The Architect As Global Menschby Sharon Rosen Leib January 2, 2019
World-famous architect Daniel Libeskind’s “Edge of Order” is a lush hardcover tome – physically heavy and brimming with advice for living creatively. At first glance, it looks like a funky, coffee-table book. But parking “Edge of Order” on a table, without taking the time to read it, would be a missed opportunity to experience the wonders of Libeskind’s mind.
At 72, Libeskind possesses the wisdom of a worldly Jewish elder. His Polish parents survived the Holocaust by fleeing to Russia. They returned to Lodz, Poland after World War II ended. Daniel’s mother gave birth to him in a Polish homeless shelter in 1946. From the grim darkness of post-WW II Poland, the Libeskinds moved to technicolor, kinetic Israel in 1957. There, young Daniel pursued his passion for music and became an accomplished accordionist. Two years later, when he was 13, the family moved to New York.
Daniel’s boundless creative energy shifted from music to drawing. He planned on studying art at New York’s Cooper Union, but his mother insisted he learn something more practical, thus launching his architectural career.
Libeskind came of age in the tumultuous 1960s, questioning authority with gusto. He writes of asking his architecture professor why he took attendance and graded his students. The professor challenged him to tear up the class grade book. Libeskind complied, shredding it to bits. After the professor ceased giving grades, his students began to express themselves more freely – without fear of being judged. Libeskind learned sometimes the best outcome can be achieved by changing the game, rather than playing by established rules. His chutzpah enabled him to bust establishment constraints and design his own career path.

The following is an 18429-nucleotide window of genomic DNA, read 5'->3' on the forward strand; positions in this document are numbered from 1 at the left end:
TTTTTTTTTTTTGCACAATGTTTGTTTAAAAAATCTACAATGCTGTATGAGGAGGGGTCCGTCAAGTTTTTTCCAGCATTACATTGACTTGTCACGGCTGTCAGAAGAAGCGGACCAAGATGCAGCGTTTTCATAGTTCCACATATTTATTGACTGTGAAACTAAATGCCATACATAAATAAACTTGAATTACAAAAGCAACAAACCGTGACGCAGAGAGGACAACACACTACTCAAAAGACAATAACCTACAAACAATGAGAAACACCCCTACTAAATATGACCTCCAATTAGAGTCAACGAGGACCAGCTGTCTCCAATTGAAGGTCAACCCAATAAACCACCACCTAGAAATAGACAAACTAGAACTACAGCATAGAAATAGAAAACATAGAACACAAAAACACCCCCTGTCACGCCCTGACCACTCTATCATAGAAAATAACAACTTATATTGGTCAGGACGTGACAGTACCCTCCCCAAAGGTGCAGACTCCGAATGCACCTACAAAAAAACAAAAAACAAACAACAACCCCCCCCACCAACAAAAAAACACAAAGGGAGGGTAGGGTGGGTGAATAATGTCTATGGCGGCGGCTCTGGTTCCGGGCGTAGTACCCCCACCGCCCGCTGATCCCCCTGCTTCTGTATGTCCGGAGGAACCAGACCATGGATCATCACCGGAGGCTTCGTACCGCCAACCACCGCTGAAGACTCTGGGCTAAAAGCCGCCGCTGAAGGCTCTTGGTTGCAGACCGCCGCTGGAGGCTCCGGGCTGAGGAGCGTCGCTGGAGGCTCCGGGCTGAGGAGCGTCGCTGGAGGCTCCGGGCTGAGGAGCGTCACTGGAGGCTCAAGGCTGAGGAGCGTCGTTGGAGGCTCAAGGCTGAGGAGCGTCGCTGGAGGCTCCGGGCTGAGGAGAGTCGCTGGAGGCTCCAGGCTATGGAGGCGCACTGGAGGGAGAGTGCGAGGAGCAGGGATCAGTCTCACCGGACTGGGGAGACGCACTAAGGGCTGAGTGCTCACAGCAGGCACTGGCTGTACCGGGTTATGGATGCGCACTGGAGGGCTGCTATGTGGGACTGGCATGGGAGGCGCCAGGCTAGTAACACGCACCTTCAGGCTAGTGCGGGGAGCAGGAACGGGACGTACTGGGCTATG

Every page of “Edge of Order” reveals Libeskind’s genius and eclecticism. He uses different font sizes and typefaces; tangerine, silver and rainbow paper; sketches; photographs; acrylic overlays; fold-out pages and inserts to make the book a work of art. The combination of accessible text and brilliant design fulfills his mission of inviting everyone into the architectural process.
Libeskind shares a favorite quote from Le Corbusier, one of the 20th century’s greatest architects, “You only need two things to be an architect: to travel and to read books.” After reading this, I thought sign me up, please!
Libeskind describes his process as 90 percent conventional and 10 percent new. For the “new” aspects of his work, he draws inspiration from Jewish mysticism and symbology and his extensive knowledge of literature and art – ranging from classical to modern. He embraces a messy creative process because he believes by accepting chaos, we open ourselves to finding the magic.
His philosophy of buildings as vessels for meaning makes him one of the most sought-after contemporary architects. His vision has resulted in masterpieces of memory and hope, including the Jewish Museum Berlin; the Contemporary Jewish Museum in San Francisco; the National Holocaust Monument in Ottawa and the World Trade Center Master Plan. When he visited the post 9/11 structural remains of the World Trade Center, he felt the rebirth of the site must be led by the lost souls who perished there. His emotionally affecting design combines substantial buildings with wide-open empty spaces to create a sense of grieving and renewal.
Libeskind’s works in progress span the globe from Lithuania to Saudi Arabia. He’s a sensitive, intelligent global ambassador whose book breathes optimism into our politically troubled world.
Libeskind will appear at the Lawrence Family Jewish Community Center’s Garfield Theater on Tuesday, Jan. 22 at 7 p.m. to discuss and sign his book. Tickets are available at www.sdcjc.org.